Bhola Shankar Movie Review - Online Super Jobs

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Friday, August 11, 2023

Bhola Shankar Movie Review

Bhola Shankar Movie Review

 - A Lackluster Remake

Chiranjeevi and Meher Ramesh Collaborate for Vedalam Remake

Chiranjeevi, a seasoned actor known for his prowess in remakes, teams up with director Meher Ramesh for their first-time collaboration in remaking Ajith’s blockbuster, Vedalam. As a die-hard fan of the Megastar, Meher Ramesh views this project as a golden opportunity for his directorial comeback. Let’s delve into whether Meher Ramesh's attempt at revitalizing this classic hits the mark or falls short.

Unveiling the Storyline

The narrative unfolds with the grim theme of woman-trafficking. Shankar (Chiranjeevi) and his sister Maha (Keerthy Suresh) journey to Kolkata in pursuit of education. Shankar's transition to a taxi driver for survival sets the stage. The Calcutta police seek the assistance of taxi drivers in their fight against woman-trafficking. A pivotal clue provided by Shankar entangles him in a web of trouble. Matters intensify as Srikhar (Sushanth), Lasya (Tamannah)'s brother, falls in love with Maha, gaining Shankar's approval. However, advocate Lasya uncovers Shankar's hidden deeds and the blood on his hands, prompting her to halt her brother's impending union with Maha. Shankar unveils his enigmatic past and the motives that led him to Kolkata. The crux of the story revolves around Shankar's pursuit of justice against a crime syndicate involved in the heinous act of woman-trafficking, intertwined with his quest to settle old scores.

Performances that Matter

Chiranjeevi's commanding portrayal of Shankar steers the ship through troubled waters, infusing the film with his signature charisma and elegance. His dynamic dances and distinctive mannerisms captivate the audience. Keerthy Suresh's portrayal of Maha, while adequate, is limited due to the scarcity of impactful scenes. Tamannah's vibrant presence on screen fails to leave a lasting impression, though her dance sequences with Chiranjeevi provide visual delight. Despite a lineup including Vennela Kishore, Getup Srinu, and Sreemukhi, the film struggles to engage viewers through their scenes. The antagonists also falter, hindered by their characterizations and interactions. The film's conventional script fails to harness the cast's potential, leaving most roles devoid of significance.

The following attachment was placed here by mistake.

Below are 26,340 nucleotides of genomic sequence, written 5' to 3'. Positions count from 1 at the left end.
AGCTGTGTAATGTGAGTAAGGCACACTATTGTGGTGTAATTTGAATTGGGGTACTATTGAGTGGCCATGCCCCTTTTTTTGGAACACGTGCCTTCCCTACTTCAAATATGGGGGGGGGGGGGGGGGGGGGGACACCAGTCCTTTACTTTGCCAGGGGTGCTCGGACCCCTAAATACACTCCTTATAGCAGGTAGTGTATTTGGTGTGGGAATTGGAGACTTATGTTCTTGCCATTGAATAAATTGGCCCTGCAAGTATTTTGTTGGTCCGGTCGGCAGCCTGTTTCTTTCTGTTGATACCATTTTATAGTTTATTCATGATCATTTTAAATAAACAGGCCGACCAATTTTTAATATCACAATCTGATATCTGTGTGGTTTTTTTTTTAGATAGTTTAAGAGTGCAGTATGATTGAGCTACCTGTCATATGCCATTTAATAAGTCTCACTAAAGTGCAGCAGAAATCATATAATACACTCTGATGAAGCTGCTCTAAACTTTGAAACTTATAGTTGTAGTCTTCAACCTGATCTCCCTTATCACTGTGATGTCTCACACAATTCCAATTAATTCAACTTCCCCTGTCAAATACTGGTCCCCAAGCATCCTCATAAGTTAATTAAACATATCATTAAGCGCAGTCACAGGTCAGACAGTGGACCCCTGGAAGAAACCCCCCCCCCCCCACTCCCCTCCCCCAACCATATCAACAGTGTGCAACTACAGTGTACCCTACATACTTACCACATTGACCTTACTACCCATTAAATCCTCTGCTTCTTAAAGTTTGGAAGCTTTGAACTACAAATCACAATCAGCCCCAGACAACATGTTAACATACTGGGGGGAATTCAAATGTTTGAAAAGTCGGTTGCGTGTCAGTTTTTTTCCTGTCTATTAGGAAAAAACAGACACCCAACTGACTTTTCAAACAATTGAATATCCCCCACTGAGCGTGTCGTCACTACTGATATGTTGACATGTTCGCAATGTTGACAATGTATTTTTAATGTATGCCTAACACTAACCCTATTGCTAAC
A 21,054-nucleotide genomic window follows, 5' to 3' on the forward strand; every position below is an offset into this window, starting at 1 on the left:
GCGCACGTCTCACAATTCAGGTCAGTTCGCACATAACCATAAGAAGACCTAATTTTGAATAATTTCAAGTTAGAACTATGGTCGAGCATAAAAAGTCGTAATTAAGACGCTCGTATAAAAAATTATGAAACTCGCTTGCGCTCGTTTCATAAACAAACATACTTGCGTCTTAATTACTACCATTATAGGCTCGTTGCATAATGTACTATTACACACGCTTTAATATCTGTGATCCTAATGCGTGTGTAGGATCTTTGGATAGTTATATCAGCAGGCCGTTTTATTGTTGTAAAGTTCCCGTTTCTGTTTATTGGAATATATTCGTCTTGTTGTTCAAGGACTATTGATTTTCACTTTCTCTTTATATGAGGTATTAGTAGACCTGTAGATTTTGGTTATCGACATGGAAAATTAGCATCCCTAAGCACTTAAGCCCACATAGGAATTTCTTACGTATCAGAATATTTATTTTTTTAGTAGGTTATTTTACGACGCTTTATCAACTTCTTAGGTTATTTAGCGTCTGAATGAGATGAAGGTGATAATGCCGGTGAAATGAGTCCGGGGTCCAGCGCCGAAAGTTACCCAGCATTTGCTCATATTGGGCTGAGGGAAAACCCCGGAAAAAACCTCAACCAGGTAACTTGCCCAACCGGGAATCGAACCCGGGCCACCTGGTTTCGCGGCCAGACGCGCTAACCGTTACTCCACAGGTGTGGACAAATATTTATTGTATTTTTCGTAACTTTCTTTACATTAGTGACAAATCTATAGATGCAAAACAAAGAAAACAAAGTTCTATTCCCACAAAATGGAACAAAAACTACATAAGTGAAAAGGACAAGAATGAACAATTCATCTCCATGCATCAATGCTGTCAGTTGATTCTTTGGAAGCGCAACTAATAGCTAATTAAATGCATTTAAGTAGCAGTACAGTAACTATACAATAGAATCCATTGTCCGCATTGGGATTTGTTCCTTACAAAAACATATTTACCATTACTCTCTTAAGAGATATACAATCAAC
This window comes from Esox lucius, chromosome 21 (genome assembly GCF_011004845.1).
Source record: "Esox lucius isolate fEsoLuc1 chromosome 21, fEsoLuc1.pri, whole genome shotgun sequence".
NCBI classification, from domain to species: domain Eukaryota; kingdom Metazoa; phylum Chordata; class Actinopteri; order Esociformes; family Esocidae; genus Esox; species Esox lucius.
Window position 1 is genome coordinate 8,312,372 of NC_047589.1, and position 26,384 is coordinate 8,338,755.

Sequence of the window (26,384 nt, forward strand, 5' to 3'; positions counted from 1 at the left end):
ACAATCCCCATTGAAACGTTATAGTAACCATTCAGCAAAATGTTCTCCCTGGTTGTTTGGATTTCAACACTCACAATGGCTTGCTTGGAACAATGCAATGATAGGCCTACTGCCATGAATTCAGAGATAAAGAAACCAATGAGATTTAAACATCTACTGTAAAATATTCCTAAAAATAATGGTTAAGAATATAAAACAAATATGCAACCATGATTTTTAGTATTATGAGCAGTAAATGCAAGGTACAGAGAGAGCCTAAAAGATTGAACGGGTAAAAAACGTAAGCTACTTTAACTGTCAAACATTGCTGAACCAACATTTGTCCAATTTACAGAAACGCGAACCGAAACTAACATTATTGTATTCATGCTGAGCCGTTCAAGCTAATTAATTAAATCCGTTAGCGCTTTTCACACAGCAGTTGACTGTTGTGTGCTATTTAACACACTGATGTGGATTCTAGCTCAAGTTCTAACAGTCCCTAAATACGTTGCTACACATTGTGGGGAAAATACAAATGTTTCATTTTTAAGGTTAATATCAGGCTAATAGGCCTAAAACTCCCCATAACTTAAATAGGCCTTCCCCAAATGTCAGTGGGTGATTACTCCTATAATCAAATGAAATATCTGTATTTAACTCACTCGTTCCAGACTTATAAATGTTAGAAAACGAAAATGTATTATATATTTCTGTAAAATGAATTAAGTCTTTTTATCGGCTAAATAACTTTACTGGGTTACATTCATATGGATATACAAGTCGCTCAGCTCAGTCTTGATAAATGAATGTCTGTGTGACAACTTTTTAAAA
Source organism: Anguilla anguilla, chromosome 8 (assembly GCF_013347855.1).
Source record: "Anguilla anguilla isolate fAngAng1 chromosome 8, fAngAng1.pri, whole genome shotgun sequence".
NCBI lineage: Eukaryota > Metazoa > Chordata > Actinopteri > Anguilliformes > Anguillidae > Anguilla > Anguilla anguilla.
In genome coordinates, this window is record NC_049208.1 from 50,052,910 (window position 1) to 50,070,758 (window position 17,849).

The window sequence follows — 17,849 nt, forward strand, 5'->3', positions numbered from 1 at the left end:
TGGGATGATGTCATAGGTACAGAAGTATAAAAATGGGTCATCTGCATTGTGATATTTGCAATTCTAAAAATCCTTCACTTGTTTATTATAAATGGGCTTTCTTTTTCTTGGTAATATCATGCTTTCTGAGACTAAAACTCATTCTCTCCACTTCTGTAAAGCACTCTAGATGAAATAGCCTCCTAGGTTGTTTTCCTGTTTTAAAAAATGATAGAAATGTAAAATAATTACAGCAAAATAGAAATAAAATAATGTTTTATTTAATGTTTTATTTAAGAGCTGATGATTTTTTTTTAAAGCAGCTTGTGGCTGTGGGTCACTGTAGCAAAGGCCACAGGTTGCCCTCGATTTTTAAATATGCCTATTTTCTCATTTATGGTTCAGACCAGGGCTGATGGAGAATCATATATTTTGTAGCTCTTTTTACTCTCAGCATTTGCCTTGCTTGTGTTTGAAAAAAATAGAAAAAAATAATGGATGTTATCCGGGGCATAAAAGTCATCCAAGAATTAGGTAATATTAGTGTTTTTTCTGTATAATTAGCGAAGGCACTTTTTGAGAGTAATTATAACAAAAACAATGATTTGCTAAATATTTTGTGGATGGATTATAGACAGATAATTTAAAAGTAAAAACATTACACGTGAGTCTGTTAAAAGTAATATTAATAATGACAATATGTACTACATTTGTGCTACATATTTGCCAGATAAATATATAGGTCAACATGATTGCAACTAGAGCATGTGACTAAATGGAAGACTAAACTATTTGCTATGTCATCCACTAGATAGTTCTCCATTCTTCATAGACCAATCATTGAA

Technical Aspects and Execution

Navigating remakes requires a deft touch, and in this regard, Meher Ramesh falters both in scripting and direction. Relying on an antiquated and predictable template, he misses the mark in crafting a compelling narrative. While a couple of songs stand out, thanks to Chiranjeevi's dancing prowess, the background score by Mahati Swara Sagar disappoints. Technically, Bhola Shankar falls short of excellence.

Highlight and Low Points


Chiranjeevi's Performance

Low Points:

First Half

Background Music

Absence of Convincing Scenes


In-Depth Analysis

Chiranjeevi's familiarity with remake projects is evident in his roles in Khaidi No 150 (Kathi remake), Godfather (Lucifer remake), and now Bhola Shankar (Vedalam remake). However, the trajectory seems to be declining. Among these remakes, Bhola Shankar emerges as the weakest link, primarily due to Meher Ramesh's inability to breathe new life into it with his outdated direction.

Moreover, the film lacks innovation and relevancy, failing to resonate with modern audiences. Meher Ramesh's signature stylish presentation takes a back seat, further dampening the film's impact. The first half of the film is particularly disappointing, failing to engage viewers effectively.

Yet, the film's major strength lies in Megastar Chiranjeevi's contribution. His charisma and elegance add a much-needed layer to the film. His dance sequences stand out, showcasing his remarkable skills even at this stage of his career. While the post-interval comedy sequence has its moments, the film soon reverts to a mundane template, riddled with predictability. Emotions and drama fail to connect, leaving viewers detached. Villainous characters and their interactions fall flat, and the background score fails to elevate scenes.

Vedalam, released in 2015, serves as the foundation for this remake. One would expect an upgrade, yet Bhola Shankar remains confined to outdated conventions. It fails to deliver goosebump-inducing moments, leaving both fans and casual viewers yearning for more. Ultimately, Bhola Shankar emerges as a tedious and uninspiring watch. The lack of standout moments, coupled with formulaic execution, ultimately thwarts Meher Ramesh's comeback aspirations.

Final Verdict: A Remake that Fails to Shine

Rating: 2/5

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